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CPX Pinhole Projects: Light and Shadow Experiments

CPX Pinhole Projects: Light and Shadow Experiments
CPX: Circuit Playground Express
Circular board with various electronic components and colorful lights.
Circuit Playground Express makecode coding interface

Since last year, we've been doing some interesting R&Ds on light and shadow using the CPX, and I wanted to document and share some project examples here. CPX, which stands for Circuit Playground Express, is an interactive board that has various sensors and LEDs. It allows for easy experimentation and coding, making it a great tool for exploring light and shadow, specifically pinhole effects.  


CPX lights go through a tiny hole creating pinhole effects
Pinhole flower project

The first idea that came to mind was the pinhole flower. This project was inspired by a serendipitous observation during one of our experiments. While all the CPX LEDs were lit up, I noticed a phenomenon where the light passed through a nearby cardboard box with a small hole, creating a pinhole effect. Seeing the ten LEDs pass through a single tiny hole and project as ten distinct points inside the box was truly fascinating.  

I wondered what it would look like if I added colors. It looked like a flower, so I poked more holes in the cardboard, drew stems and leaves on the projected side, and created several colorful flowers. It felt magical to me that a single light source could multiply through the holes when projected, making it look like there were as many lights as there were holes.

Colorful circles of light resembling flowers against a dark backdrop.
CPX lights go through tiny holes, creating several flowers with pinhole effects


That was so fascinating that I started experimenting with different shapes for the holes and used flexible lights like NeoPixel strip lights to create a variety of projections on the wall. It was a lot of fun exploring the different effects. 

Glowing blue moon silhouette against a dark background.


At the Exploratorium, we have an exhibit called "Sophisticated Shadows" that explores the pinhole effect, but this felt like an entirely new way to investigate pinholes. The use of multiple colorful lights, various shapes of pinhole openings, and the ability to freely move the light source may have contributed to a different and more dynamic experience than the exhibit.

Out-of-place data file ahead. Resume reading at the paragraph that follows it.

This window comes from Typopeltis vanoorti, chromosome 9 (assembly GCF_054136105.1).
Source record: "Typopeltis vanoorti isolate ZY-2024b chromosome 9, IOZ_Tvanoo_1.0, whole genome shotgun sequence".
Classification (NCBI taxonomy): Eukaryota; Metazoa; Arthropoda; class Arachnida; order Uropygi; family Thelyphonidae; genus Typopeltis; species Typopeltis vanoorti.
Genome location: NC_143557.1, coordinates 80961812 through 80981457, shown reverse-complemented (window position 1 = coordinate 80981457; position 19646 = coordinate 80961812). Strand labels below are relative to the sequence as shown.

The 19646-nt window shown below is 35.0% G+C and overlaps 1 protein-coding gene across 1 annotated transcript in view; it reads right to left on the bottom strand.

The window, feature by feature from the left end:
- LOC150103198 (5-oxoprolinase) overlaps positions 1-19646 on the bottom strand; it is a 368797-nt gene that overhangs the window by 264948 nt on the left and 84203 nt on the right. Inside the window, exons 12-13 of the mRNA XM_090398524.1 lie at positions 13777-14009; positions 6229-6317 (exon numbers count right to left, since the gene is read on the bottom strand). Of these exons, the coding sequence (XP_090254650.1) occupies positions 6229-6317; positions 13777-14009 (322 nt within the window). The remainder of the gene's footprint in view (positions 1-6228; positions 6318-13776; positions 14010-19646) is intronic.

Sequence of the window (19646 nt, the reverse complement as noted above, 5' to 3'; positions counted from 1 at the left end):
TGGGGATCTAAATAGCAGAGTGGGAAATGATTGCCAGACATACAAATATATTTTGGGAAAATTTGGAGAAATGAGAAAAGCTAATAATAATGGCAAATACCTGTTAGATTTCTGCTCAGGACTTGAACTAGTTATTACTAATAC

Using Cardboard Tubes and Coding Exploration

Around that time, I remembered a CPX project I saw on Twitter. Since the CPX is round, it fits nicely into a cylindrical cardboard tube, and I thought it would be a great idea to attach tracing paper to the end for projection.

CPX makecode coding interface

Up until this point, I had mostly been using the default animations in MakeCode, like Rainbow, Comet, and Sparkle. They all looked beautiful through the pinholes, and I didn’t feel the need to tinker with the code. Then, I started to wonder what kind of projects would make me want to dive into the code. When would people want to program their own light timings, colors, and patterns? One answer, I thought, was to create narrative, story-driven projects. Here are a few of those projects.


Storytelling with Pinhole Light Projections

Ten red lights light up one by one, shining through a flame-shaped hole and projecting onto the tracing paper. When you overlay a transparent sheet with a drawing of a birthday cake... there you go, Happy Birthday!

Look at the glowing streaks above the cloud, Red, Orange, Yellow, Green, Blue, Indigo, Violet... wow, it's a rainbow!

A single light blinking from bottom to top, when passing through multiple rain-shaped pinholes, becomes a rainfall from top to bottom!

These projects were not only exciting to create but also thrilling to see in action. The distance between the light and the projection surface greatly affects the size of the light displayed through the pinholes. There were so many elements to tinker with, such as the shapes of the pinhole openings, light programming, patterns, timings, colors, and deciding which parts to represent with light and which to create with craft materials.There are countless stories you can express with light, code, and crafts, from birthday candles lighting up one by one, to a rainbow shining in seven colors, to raindrops gently falling on an umbrella!


Below is a list of suggested materials. The project ideas mentioned above are just a few examples, and I expect many more exciting ideas to emerge. Please feel free to try them out yourself, and be sure to share your creations with us!

A collection of various circular and rectangular objects arranged on a black surface, including cardboard tubes, discs, and a small stone-like object.


National Science Foundation Official Logo


This project is generously supported by the National Science Foundation under Grant No. 2005764.